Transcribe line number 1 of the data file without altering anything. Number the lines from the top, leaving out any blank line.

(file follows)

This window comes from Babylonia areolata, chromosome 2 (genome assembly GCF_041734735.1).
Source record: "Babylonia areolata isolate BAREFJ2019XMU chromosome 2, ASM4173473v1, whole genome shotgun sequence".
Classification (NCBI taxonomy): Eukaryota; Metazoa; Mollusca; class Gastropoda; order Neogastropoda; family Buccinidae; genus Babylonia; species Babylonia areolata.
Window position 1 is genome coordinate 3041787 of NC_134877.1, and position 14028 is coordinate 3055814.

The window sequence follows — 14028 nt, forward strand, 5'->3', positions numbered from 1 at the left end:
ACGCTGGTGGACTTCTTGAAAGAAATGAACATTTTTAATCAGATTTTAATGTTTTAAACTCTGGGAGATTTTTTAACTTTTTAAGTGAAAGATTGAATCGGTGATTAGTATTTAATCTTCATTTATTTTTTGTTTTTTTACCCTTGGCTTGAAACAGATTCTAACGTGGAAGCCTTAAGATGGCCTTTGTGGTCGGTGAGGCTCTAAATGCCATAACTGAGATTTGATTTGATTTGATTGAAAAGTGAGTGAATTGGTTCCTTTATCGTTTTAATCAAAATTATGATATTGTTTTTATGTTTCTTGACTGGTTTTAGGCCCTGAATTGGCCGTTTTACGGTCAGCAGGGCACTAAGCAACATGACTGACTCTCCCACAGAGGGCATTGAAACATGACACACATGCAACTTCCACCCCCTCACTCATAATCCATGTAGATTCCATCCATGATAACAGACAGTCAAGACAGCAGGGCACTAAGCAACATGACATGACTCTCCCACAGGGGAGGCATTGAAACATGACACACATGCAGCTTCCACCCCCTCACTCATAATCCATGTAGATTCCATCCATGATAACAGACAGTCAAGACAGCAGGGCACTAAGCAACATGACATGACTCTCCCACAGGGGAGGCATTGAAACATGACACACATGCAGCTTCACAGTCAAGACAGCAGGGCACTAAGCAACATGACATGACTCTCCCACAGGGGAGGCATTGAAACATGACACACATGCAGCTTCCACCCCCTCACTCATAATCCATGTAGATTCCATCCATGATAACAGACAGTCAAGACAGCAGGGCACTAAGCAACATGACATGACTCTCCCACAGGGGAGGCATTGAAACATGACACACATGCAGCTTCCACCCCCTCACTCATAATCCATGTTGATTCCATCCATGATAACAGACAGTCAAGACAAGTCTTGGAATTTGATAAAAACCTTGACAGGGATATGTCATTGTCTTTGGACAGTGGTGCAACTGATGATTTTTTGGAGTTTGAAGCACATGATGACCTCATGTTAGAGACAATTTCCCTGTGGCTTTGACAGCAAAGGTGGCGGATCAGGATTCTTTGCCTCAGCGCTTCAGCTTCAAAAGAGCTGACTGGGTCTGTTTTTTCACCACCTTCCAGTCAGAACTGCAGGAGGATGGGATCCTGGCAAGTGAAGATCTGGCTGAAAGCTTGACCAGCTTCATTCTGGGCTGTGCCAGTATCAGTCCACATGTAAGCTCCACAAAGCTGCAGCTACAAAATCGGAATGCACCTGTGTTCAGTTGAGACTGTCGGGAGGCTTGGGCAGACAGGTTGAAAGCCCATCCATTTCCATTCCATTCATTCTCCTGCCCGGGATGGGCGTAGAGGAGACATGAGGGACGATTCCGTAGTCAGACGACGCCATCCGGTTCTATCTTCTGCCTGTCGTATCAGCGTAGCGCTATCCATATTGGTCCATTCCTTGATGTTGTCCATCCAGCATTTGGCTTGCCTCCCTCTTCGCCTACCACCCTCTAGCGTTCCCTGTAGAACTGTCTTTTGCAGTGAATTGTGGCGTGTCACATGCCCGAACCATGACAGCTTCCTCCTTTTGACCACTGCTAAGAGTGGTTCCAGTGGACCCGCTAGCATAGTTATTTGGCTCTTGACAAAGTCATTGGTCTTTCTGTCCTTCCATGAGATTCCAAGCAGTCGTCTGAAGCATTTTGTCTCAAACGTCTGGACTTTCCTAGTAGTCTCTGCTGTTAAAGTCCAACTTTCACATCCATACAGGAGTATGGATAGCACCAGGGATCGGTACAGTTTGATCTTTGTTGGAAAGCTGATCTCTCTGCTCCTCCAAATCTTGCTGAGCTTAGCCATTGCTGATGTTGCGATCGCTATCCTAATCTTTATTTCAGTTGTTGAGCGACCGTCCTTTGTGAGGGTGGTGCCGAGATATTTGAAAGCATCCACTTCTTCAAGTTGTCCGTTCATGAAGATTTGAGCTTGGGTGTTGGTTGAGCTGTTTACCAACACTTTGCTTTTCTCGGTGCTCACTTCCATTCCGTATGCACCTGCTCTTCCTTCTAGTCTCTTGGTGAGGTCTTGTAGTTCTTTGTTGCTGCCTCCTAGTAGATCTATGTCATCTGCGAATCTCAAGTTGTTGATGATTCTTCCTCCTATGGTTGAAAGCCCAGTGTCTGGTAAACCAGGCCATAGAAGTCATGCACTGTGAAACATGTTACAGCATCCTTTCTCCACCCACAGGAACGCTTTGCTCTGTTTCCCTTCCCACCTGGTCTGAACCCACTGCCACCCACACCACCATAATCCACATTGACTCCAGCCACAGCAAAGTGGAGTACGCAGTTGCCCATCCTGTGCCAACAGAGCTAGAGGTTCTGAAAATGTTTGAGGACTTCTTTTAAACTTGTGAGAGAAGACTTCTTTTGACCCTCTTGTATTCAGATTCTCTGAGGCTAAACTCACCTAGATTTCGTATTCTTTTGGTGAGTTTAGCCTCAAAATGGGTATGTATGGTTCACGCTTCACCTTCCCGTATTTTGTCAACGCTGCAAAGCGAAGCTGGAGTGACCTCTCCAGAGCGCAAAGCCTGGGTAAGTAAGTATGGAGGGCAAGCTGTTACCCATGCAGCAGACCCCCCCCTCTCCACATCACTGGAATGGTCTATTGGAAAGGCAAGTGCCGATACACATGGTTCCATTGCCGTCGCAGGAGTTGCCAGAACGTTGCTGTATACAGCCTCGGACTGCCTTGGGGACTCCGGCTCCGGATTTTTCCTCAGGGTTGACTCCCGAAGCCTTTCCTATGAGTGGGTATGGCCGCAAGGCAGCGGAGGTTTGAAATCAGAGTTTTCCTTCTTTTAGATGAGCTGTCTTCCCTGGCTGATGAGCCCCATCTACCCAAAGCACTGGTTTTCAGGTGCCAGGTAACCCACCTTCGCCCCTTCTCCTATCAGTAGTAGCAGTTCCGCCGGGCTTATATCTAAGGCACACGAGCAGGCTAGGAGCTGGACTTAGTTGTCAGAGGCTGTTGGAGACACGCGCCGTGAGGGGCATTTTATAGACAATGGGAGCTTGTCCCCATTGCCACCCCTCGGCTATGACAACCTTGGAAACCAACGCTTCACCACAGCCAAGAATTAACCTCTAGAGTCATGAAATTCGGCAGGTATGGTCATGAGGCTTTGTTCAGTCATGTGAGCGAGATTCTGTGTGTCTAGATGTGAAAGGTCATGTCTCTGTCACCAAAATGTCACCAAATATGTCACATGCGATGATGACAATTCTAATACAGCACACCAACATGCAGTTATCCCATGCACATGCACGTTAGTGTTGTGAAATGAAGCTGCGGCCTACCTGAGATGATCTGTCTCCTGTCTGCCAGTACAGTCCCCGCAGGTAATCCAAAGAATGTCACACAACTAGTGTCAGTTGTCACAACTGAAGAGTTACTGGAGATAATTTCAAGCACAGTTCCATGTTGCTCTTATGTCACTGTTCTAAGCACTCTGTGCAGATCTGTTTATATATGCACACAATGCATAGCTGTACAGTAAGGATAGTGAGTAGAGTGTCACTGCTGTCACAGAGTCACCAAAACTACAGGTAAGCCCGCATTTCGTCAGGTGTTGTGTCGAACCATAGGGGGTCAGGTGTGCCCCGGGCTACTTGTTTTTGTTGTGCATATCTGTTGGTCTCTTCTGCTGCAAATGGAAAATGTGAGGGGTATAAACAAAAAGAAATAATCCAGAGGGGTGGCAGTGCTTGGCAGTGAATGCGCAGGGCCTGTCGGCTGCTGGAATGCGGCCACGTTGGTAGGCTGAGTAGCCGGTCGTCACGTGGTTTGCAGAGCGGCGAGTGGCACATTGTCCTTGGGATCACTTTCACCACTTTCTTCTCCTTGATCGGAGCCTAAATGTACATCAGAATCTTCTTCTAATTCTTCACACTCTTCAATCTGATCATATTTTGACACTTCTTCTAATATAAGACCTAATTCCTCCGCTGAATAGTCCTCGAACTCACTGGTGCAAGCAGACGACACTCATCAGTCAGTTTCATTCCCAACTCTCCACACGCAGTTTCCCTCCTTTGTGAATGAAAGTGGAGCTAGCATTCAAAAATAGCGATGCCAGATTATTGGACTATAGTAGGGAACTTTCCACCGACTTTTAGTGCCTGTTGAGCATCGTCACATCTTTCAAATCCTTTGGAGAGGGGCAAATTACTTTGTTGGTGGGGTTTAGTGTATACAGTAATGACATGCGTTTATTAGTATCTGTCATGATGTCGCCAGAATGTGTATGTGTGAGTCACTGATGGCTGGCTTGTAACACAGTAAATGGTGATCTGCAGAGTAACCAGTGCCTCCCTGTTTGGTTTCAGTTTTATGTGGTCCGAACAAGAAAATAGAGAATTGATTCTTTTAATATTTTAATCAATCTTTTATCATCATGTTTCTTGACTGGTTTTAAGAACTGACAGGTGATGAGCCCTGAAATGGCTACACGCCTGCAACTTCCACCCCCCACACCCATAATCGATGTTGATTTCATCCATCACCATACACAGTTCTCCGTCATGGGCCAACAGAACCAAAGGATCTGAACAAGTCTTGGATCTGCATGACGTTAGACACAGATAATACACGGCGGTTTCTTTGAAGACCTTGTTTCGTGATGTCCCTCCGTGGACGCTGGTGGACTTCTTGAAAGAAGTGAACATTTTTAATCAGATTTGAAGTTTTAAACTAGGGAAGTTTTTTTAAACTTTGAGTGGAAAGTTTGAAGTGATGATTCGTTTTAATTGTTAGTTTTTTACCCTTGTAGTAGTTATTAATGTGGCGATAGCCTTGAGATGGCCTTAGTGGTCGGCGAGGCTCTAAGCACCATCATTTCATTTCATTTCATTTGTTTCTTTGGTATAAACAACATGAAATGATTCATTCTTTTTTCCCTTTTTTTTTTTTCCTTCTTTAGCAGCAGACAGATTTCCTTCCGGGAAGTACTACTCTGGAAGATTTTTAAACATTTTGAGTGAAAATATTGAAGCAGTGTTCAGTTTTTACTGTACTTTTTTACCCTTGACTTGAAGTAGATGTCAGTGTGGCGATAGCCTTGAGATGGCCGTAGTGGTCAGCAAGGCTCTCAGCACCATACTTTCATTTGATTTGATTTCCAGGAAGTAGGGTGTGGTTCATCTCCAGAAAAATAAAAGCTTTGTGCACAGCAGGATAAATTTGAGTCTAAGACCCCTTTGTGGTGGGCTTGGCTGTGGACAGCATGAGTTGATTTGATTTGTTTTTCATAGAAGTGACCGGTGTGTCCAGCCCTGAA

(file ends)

This window comes from Babylonia areolata, chromosome 2 (genome assembly GCF_041734735.1).